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Artisans at Work

During the early years of the Tokugawa era, artisans provided services to inhabitants of the daimyo castles throughout Japan. As the peace endured, cities sprang up around the castles, and with them, an increasingly prosperous artisan and merchant class that supplied the burgeoning townsmen (chonin). As community support for culture grew, the arts and entertainment flourished.

An early school of art to emerge in the Edo period was Ukiyo-e (pictures of the floating world), which depicted landscapes and celebrated life in the entertainment centers. Ukiyo-e prints, albums, book illustrations and greeting cards immortalized famous Kabuki actors and brothel beauties, and were popular among the middle classes.

One of the most influential Ukiyo-e artists was Kitagawa Utamaro (1753 - 1806), known for his woodblock depictions of beautiful women from Edo's pleasure quarters. In the early 1800s, Hokusai, (1760 - 1849) a designer of book covers and billboards, became famous for his landscapes. His "Thirty-Six Views of Mt. Fuji" includes "The Wave" (as it is known in the West), perhaps the most widely known Ukiyo-e print in the world.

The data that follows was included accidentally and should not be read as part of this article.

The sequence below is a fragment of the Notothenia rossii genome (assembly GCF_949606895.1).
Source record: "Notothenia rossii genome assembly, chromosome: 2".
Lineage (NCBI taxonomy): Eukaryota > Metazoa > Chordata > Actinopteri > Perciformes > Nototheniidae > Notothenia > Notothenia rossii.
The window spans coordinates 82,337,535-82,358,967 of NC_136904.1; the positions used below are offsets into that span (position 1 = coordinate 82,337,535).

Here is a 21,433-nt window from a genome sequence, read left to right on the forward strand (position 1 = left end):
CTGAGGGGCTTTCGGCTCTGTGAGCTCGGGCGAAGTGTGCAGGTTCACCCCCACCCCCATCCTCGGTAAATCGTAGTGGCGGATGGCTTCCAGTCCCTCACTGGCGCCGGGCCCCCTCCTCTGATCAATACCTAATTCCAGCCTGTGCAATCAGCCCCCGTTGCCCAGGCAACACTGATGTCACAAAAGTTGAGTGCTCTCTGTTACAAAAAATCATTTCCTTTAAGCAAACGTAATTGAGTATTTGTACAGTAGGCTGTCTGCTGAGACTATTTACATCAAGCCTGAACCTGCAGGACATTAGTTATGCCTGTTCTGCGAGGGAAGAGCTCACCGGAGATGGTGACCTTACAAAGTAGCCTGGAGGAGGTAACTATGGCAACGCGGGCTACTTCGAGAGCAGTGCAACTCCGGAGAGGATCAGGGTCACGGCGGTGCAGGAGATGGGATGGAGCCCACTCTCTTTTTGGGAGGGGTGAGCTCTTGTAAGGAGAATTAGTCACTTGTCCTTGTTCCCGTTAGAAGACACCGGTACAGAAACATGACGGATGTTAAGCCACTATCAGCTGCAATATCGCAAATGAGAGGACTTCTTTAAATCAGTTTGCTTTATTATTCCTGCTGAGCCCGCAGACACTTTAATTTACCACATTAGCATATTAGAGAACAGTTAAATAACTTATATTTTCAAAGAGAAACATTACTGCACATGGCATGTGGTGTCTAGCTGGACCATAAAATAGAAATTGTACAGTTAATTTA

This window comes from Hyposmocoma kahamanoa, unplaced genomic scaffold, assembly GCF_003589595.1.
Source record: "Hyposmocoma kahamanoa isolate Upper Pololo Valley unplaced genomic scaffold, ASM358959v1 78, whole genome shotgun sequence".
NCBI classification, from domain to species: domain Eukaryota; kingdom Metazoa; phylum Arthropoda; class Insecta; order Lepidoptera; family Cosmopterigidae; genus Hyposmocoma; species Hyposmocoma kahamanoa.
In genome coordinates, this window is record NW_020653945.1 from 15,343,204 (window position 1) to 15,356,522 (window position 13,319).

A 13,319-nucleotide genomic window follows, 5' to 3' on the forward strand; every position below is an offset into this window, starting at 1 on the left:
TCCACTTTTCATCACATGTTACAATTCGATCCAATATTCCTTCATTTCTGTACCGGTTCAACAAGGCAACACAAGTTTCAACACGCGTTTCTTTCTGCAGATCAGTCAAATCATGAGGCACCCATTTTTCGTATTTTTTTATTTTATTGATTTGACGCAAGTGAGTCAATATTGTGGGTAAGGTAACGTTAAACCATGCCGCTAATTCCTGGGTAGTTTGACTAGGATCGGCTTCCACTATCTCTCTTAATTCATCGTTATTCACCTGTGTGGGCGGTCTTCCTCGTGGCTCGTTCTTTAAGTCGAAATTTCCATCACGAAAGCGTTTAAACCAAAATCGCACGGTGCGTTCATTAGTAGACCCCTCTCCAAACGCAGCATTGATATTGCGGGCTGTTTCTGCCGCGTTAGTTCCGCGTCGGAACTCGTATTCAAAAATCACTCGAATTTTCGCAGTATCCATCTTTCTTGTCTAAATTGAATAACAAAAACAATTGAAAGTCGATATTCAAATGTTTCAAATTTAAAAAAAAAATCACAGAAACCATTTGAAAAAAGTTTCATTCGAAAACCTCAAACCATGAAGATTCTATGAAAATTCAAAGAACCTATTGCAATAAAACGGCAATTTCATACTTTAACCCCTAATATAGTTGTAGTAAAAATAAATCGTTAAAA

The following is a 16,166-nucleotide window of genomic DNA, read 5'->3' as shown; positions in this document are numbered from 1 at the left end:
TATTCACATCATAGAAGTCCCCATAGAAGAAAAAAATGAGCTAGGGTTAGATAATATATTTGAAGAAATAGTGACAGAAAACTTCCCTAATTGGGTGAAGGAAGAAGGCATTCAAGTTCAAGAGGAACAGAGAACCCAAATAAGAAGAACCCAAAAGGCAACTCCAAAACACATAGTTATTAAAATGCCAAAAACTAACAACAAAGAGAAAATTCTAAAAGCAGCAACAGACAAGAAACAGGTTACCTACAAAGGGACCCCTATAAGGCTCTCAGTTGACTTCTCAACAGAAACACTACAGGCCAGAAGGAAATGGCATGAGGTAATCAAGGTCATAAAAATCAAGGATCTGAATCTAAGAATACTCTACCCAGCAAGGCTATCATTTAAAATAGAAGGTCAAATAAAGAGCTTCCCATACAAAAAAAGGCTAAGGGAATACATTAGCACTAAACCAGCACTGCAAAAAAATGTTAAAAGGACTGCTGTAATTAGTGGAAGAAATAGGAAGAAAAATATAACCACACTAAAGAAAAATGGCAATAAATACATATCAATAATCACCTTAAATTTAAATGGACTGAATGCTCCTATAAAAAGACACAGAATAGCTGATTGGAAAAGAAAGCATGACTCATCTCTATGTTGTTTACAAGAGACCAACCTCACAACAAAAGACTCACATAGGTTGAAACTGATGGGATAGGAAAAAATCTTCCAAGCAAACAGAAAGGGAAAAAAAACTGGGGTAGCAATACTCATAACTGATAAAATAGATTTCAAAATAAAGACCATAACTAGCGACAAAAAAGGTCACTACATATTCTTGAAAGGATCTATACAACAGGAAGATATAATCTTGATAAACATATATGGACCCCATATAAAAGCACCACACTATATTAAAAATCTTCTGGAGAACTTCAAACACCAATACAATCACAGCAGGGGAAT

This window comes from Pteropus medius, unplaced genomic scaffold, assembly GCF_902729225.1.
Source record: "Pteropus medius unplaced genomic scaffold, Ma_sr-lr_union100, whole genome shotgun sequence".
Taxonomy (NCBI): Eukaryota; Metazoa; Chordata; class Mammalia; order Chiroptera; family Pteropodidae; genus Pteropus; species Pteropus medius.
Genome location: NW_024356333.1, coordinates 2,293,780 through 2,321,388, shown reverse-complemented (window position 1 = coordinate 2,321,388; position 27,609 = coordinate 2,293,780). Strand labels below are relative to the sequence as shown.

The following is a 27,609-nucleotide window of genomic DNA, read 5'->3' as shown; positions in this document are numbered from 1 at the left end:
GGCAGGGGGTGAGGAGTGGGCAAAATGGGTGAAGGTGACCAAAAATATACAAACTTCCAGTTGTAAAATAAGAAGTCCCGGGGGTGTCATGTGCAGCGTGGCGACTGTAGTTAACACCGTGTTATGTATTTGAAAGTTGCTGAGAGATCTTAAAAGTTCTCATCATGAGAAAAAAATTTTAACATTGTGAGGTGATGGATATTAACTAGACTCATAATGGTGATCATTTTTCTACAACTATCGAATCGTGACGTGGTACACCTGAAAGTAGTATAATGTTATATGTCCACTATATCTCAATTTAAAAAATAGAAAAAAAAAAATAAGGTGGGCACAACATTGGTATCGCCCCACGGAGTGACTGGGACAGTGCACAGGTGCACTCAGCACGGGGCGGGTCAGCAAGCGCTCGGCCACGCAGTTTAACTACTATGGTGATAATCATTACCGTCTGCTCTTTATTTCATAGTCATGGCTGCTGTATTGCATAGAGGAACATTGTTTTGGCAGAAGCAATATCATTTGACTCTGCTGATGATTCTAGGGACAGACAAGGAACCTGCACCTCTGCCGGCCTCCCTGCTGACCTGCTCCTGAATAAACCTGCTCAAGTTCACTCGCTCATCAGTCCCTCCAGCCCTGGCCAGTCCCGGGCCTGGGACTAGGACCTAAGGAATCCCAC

Ando Hiroshige (1797 -1858) infused woodblock printing with brush painting techniques. In 1832, Hiroshige traveled from Edo to Kyoto on the Tokaido Road, which inspired his famous woodblock print series "Fifty-Three Stations of the Tokaido Road."

Top: Artisans at work/National Museum of Ethnology, Leiden.
Right: Carving a woodblock/Goldfarb-Plug-In

Carving a woodblock

Artisans were part of the "komin" caste, below samurai and farmers, although they were also frequently grouped with merchants as "chonin" (townspeople).

woodlbock print

Learn how these distinctive prints are created


Hear the distinctive sounds of Edo culture

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